With Courage Let Us All Combine: Celebrating Refugee Week
Spending four months at the United Nations with the IBVM/Loreto non-government office provides a unique opportunity to view refugees from a global perspective. Recently, Member States gathered at the UN to discuss and debate the development of two Global Compacts on Migration and Refugees. Despite the many different perspectives and interests there was a general consensus that the movement of peoples is a global challenge which involves nations, the private sector and civil society. The three-year theme for Australia’s Refugee Week, With Courage Let Us All Combine, highlights the desire of UN Member States to come to a common agreement on ways of responding to and supporting refugees.
It is here, at the UN, listening to the presentations from nations, organisations and civil society groups that the tragedy and complexity of the vast movement of people seeking refuge or a better life is most starkly revealed. Sub-Saharan Africa hosts 26% of the world’s refugees – countries which, at their best, struggle with poverty, famine and unemployment. Turkey, a place of refuge for those fleeing violence and conflict in the Middle East, has the largest refugee population in the world, around 3.2 million. Such statistics can cause our eyes to glaze over but they do call into question Australia’s commitment, as a wealthy nation, to alleviating the dislocation and loss of people seeking asylum.
At one panel discussion a group of academics and policy experts pointed out the benefits of migrants and refugees to the receiving countries. Research indicates that refugees are among the most productive entrepreneurs and small business owners across the globe. Having lost everything, they work hard, have every incentive to make a go of their lives, are keen to pay their taxes and want to contribute to the community. They tend to be young and are important to the growth and productivity of countries with aging populations.
Such positive affirmation of the contribution of refugees is lost in the face of the current and increasing rhetoric of hate and abuse. Minister after Minister, at the UN Forum, lamented the negative and abusive language directed at refugees and asylum seekers and the tension and division this caused. A recent service at the Temple Emmanuel, where an invited Imam preached the sermon, had both Rabbi and Imam noting the rapid increase in Islamophobia and anti-Semitism. Refugee Week provides an opportunity to shine a light on the positive contribution refugees make, and have made, to Australia.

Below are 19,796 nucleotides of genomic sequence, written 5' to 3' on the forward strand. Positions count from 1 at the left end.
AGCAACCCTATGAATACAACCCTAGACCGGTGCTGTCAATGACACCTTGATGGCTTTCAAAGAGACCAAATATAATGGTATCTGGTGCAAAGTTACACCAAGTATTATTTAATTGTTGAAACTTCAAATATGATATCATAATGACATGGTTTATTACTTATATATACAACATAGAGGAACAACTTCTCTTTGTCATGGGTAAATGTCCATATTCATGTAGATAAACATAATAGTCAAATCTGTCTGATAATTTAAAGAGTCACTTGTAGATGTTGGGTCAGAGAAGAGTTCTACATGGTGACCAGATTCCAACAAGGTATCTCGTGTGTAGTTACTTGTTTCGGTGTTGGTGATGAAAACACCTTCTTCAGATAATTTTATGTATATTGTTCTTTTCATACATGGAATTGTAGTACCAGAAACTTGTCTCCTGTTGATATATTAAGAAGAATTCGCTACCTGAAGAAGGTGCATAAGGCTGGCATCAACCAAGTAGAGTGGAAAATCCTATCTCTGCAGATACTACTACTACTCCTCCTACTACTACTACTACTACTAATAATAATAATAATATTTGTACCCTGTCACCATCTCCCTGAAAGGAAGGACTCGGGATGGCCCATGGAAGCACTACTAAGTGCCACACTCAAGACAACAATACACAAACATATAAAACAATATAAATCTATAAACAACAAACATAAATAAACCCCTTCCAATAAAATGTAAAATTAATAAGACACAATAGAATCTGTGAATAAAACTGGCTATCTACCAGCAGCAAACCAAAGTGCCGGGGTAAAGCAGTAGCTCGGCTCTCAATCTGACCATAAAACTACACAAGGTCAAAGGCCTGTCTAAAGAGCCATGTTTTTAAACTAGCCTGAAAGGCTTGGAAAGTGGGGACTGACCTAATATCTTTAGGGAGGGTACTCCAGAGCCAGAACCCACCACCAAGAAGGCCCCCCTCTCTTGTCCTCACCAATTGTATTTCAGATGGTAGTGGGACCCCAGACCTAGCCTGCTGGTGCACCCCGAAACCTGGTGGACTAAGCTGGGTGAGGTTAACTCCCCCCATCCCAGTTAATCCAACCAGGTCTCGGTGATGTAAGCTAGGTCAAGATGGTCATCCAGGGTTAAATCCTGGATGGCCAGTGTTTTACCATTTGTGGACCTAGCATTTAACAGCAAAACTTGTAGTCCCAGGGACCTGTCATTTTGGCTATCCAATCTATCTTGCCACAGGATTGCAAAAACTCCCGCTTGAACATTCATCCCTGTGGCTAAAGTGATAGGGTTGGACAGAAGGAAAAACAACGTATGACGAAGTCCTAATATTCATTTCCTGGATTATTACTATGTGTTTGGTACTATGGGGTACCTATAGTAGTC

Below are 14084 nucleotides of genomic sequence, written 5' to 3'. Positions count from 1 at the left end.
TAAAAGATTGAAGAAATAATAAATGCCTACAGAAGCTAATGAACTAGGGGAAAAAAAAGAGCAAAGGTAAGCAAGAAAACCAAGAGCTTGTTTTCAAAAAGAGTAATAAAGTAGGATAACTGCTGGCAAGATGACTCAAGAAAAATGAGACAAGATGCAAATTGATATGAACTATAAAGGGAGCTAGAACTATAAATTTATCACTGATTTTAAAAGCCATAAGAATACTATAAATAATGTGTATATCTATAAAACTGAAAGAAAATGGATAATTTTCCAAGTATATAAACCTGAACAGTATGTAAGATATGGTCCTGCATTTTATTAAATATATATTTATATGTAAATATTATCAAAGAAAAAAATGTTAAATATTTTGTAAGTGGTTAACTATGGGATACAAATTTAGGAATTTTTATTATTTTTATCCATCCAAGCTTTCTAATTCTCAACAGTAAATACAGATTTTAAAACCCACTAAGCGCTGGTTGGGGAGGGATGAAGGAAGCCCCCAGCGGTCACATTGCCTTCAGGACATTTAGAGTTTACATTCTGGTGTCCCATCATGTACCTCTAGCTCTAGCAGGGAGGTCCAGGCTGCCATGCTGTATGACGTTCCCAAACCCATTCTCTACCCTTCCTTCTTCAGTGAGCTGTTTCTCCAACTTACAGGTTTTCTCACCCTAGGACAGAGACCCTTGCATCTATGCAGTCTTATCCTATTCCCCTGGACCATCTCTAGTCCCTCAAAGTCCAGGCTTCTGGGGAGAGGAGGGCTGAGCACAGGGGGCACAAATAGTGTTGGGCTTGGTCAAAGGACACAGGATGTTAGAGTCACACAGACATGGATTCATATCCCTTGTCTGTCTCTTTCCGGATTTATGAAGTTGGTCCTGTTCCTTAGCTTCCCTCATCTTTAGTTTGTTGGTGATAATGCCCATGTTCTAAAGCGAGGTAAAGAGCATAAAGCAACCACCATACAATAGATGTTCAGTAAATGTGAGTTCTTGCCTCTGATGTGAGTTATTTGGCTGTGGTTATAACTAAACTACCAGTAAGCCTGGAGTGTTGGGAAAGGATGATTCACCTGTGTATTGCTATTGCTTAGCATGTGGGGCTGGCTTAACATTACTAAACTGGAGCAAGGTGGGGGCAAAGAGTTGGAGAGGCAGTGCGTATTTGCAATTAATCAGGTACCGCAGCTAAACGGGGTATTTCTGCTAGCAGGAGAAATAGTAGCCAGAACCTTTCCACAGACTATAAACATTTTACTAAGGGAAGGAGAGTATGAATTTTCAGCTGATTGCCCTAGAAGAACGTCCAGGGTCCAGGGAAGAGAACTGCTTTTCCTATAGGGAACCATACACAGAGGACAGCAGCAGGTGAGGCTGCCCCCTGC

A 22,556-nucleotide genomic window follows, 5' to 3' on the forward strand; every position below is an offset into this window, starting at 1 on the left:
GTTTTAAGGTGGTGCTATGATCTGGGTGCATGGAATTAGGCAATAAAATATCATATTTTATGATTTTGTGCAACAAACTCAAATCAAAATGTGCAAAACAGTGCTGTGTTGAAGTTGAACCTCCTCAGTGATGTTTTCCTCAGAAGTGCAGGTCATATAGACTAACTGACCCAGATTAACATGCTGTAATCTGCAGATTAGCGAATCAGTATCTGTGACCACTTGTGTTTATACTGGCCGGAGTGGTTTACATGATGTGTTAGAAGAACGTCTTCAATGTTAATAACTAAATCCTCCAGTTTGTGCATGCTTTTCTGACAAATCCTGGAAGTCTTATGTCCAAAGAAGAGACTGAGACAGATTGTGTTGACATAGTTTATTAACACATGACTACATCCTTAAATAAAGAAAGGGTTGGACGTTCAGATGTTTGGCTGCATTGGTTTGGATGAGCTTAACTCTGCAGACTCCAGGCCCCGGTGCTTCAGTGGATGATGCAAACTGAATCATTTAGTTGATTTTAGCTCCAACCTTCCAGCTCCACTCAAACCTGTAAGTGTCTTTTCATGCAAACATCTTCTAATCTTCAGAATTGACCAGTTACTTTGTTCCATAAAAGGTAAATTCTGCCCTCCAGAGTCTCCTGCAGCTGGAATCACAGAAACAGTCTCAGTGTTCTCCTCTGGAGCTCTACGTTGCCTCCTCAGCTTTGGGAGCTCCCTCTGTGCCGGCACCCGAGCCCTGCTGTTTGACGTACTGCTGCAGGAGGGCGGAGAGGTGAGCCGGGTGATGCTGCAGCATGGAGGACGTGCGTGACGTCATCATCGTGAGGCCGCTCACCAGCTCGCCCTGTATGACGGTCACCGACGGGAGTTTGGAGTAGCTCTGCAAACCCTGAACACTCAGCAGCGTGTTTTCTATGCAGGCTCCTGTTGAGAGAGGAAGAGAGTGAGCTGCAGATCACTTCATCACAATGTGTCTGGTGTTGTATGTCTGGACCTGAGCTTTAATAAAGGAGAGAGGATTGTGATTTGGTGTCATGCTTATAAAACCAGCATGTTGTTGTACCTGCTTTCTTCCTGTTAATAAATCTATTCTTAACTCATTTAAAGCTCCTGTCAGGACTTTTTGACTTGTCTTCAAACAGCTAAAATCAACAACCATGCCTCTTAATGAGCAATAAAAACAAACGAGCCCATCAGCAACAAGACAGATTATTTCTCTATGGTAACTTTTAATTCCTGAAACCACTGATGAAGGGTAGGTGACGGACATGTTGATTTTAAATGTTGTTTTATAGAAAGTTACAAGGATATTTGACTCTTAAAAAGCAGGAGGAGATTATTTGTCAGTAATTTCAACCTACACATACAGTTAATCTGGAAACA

Refugee Week is also a celebration of the diversity, the richness of culture, the sheer broadening of our outlook on life which refugees bring. It is a reminder of the courage it takes to leave home with nothing, spend months and years in the debilitating boredom and anxiety of refugee camps and then come to a completely strange country without language or social supports. Read about some refugees who have overcome extraordinary circumstances to make a positive life in Australia at: the Refugee Council, the House of Welcome and Jesuit Refugee Service. Ask yourself: How can I support a refugee family? Who can I invite to my home? Is there a message I want to give the government about refugees?
Words: Coordinator Loreto JPIC, Libby Rogerson IBVM